The ink has barely dried on new rules to protect working people from predatory mortgage lenders and the big bankers’ friends in Congress are already making moves to try to roll back protections. Tomorrow, a House hearing is scheduled to consider proposals to roll back protections against predatory mortgages.
To protect consumers from the types of predatory lending that led to the housing crisis, the Dodd-Frank Wall Street Reform and Consumer Protection Act of 2010 included the commonsense requirement that mortgage lenders consider a borrower’s ability to repay when issuing a mortgage.
In a 7-2 ruling and a major victory for voting rights advocates, the U.S. Supreme Court on Monday struck down an Arizona law that required people attempting to register to vote in the state to provide proof of citizenship. The court ruled the additional requirement, not required under federal law, was an overreach by the state. States cannot add extra voter requirements that go beyond federal law. The 1993 "motor voter" law was passed in order to simplify voter registration and only requires that potential voters state that they are citizens, under penalty of perjury, but doesn't require additional proof of citizenship. The majority opinion was written by Antonin Scalia, who said that federal law "forbids states to demand that an applicant submit additional information beyond that required by the federal form." The dissenting votes were from Justices Clarence Thomas and Samuel Alito.
The U.S. Bureau of Labor Statistics reported that the unemployment rate increased slightly from 7.5% to 7.6% in May. Each month, comments on this number include a discussion on “labor force participation"—the number that is released is based on people who are “in the labor force.” To be included in the labor force, someone has to either be employed, or actively looking for work.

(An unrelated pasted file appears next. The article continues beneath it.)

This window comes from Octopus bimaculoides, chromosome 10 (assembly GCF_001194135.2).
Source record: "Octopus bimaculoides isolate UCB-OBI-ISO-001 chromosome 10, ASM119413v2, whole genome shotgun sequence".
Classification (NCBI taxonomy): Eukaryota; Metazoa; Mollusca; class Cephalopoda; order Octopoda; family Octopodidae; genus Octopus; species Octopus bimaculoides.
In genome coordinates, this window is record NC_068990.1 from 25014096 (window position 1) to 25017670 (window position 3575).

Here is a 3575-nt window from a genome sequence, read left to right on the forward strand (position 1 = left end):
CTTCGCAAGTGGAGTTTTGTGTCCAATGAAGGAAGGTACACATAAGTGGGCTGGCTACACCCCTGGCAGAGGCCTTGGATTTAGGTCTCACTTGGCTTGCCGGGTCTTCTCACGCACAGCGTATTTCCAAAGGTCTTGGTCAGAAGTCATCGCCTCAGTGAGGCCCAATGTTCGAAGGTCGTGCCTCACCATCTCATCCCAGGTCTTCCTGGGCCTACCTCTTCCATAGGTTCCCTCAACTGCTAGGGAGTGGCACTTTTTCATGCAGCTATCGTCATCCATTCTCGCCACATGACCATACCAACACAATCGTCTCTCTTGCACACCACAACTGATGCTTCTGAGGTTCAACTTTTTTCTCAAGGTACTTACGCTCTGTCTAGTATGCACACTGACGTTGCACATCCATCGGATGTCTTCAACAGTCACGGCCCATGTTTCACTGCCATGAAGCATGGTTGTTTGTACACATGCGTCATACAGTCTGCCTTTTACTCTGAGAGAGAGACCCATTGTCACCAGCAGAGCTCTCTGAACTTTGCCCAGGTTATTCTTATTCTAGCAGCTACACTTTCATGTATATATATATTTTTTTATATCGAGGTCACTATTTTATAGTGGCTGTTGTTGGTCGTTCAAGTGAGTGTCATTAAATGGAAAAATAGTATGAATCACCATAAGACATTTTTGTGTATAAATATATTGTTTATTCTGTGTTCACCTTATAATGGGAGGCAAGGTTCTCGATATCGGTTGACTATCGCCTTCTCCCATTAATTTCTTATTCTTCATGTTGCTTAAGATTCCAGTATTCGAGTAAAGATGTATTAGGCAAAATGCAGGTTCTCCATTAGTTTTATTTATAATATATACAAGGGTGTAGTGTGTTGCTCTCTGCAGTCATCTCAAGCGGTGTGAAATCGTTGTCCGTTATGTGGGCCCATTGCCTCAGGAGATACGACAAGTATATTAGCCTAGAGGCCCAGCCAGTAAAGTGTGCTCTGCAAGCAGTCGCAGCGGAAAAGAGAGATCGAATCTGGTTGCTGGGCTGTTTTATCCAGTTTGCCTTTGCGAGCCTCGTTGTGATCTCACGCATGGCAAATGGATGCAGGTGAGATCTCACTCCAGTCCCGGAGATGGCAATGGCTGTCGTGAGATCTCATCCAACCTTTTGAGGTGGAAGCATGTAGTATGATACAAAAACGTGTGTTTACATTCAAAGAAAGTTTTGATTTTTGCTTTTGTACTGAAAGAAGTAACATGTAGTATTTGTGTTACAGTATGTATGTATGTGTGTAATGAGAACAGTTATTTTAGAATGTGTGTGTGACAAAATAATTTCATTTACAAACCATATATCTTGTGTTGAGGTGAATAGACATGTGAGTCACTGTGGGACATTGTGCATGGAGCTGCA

AFL-CIO President Richard Trumka released the following statement this morning on creating a commonsense immigration process:
Working people, including the 12 million members of the AFL-CIO, would like to remind our elected leaders why there is no higher legislative priority than immigration reform, which must include a certain and inclusive path to citizenship and respect the rights of America’s workers.
Workers this week are marking the second anniversary of the historic passage of a global standard covering the rights of domestic workers. The International Labor Organization's (ILO's) Decent Work for Domestic Workers Convention (No. 189) covers written employment contracts, protection from harassment, abuse and violence, hours of work, job safety and other workplace safeguards.
This old reporter remembers when “social media” meant a bunch of newshounds bending elbows in a bar after work.
Bo Johnson defines it differently. Social media, specifically text messaging, "is the single best way for us to get the word out to our members," says the vice president of the Paducah-based Western Kentucky AFL-CIO Area Council.
Workers in states all over the United States are joining a movement for earned paid sick leave and seeing major victories. It's common sense and smart business. Now, business owners are getting on board.
Nearly 300 small businesses have joined a campaign to support laws that require employers to give their workers paid sick days. The businesses have endorsed the Businesses for Earned Leave campaign, a partnership of American Sustainable Business Council, the Main Street Alliance and Social Venture Network. On Tuesday, the coalition launched a website supporting the campaign, Better Workplaces, Better Businesses.